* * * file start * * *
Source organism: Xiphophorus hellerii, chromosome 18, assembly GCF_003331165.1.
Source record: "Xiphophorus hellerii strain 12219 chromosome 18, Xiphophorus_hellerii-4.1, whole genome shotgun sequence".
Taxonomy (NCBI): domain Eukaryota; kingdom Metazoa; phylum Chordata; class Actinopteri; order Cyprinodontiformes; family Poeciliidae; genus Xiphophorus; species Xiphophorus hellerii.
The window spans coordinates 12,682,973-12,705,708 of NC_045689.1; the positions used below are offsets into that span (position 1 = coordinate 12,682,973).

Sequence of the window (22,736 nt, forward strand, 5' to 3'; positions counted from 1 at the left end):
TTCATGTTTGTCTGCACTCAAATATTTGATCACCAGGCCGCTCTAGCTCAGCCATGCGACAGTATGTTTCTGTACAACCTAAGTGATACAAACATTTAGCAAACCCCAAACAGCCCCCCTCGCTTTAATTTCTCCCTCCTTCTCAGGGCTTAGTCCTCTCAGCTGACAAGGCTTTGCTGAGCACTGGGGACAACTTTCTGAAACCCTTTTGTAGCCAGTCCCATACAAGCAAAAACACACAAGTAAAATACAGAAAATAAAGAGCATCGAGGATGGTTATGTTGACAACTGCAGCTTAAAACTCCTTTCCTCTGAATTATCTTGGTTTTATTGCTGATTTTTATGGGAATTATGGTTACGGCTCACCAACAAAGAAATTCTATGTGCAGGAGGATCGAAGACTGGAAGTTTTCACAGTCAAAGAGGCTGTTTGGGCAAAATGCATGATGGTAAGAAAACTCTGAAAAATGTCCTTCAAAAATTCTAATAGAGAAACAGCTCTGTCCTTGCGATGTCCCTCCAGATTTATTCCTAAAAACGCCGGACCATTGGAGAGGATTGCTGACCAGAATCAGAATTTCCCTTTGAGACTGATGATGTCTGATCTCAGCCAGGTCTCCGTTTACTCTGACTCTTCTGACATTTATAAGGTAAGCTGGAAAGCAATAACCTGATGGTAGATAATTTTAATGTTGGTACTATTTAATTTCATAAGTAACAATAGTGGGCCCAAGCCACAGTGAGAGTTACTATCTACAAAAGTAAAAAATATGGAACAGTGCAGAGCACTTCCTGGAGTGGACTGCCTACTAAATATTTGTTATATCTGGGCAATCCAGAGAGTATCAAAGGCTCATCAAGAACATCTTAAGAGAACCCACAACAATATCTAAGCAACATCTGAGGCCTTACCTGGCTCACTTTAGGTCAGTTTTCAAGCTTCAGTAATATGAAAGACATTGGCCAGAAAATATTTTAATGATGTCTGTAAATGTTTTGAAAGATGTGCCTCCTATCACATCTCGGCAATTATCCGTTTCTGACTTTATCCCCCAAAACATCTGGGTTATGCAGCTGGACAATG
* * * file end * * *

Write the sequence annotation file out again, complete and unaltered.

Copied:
Source organism: Xiphophorus hellerii, chromosome 18, assembly GCF_003331165.1.
Source record: "Xiphophorus hellerii strain 12219 chromosome 18, Xiphophorus_hellerii-4.1, whole genome shotgun sequence".
Taxonomy (NCBI): domain Eukaryota; kingdom Metazoa; phylum Chordata; class Actinopteri; order Cyprinodontiformes; family Poeciliidae; genus Xiphophorus; species Xiphophorus hellerii.
The window spans coordinates 12,682,973-12,705,708 of NC_045689.1; the positions used below are offsets into that span (position 1 = coordinate 12,682,973).

Sequence of the window (22,736 nt, forward strand, 5' to 3'; positions counted from 1 at the left end):
TTCATGTTTGTCTGCACTCAAATATTTGATCACCAGGCCGCTCTAGCTCAGCCATGCGACAGTATGTTTCTGTACAACCTAAGTGATACAAACATTTAGCAAACCCCAAACAGCCCCCCTCGCTTTAATTTCTCCCTCCTTCTCAGGGCTTAGTCCTCTCAGCTGACAAGGCTTTGCTGAGCACTGGGGACAACTTTCTGAAACCCTTTTGTAGCCAGTCCCATACAAGCAAAAACACACAAGTAAAATACAGAAAATAAAGAGCATCGAGGATGGTTATGTTGACAACTGCAGCTTAAAACTCCTTTCCTCTGAATTATCTTGGTTTTATTGCTGATTTTTATGGGAATTATGGTTACGGCTCACCAACAAAGAAATTCTATGTGCAGGAGGATCGAAGACTGGAAGTTTTCACAGTCAAAGAGGCTGTTTGGGCAAAATGCATGATGGTAAGAAAACTCTGAAAAATGTCCTTCAAAAATTCTAATAGAGAAACAGCTCTGTCCTTGCGATGTCCCTCCAGATTTATTCCTAAAAACGCCGGACCATTGGAGAGGATTGCTGACCAGAATCAGAATTTCCCTTTGAGACTGATGATGTCTGATCTCAGCCAGGTCTCCGTTTACTCTGACTCTTCTGACATTTATAAGGTAAGCTGGAAAGCAATAACCTGATGGTAGATAATTTTAATGTTGGTACTATTTAATTTCATAAGTAACAATAGTGGGCCCAAGCCACAGTGAGAGTTACTATCTACAAAAGTAAAAAATATGGAACAGTGCAGAGCACTTCCTGGAGTGGACTGCCTACTAAATATTTGTTATATCTGGGCAATCCAGAGAGTATCAAAGGCTCATCAAGAACATCTTAAGAGAACCCACAACAATATCTAAGCAACATCTGAGGCCTTACCTGGCTCACTTTAGGTCAGTTTTCAAGCTTCAGTAATATGAAAGACATTGGCCAGAAAATATTTTAATGATGTCTGTAAATGTTTTGAAAGATGTGCCTCCTATCACATCTCGGCAATTATCCGTTTCTGACTTTATCCCCCAAAACATCTGGGTTATGCAGCTGGACAATG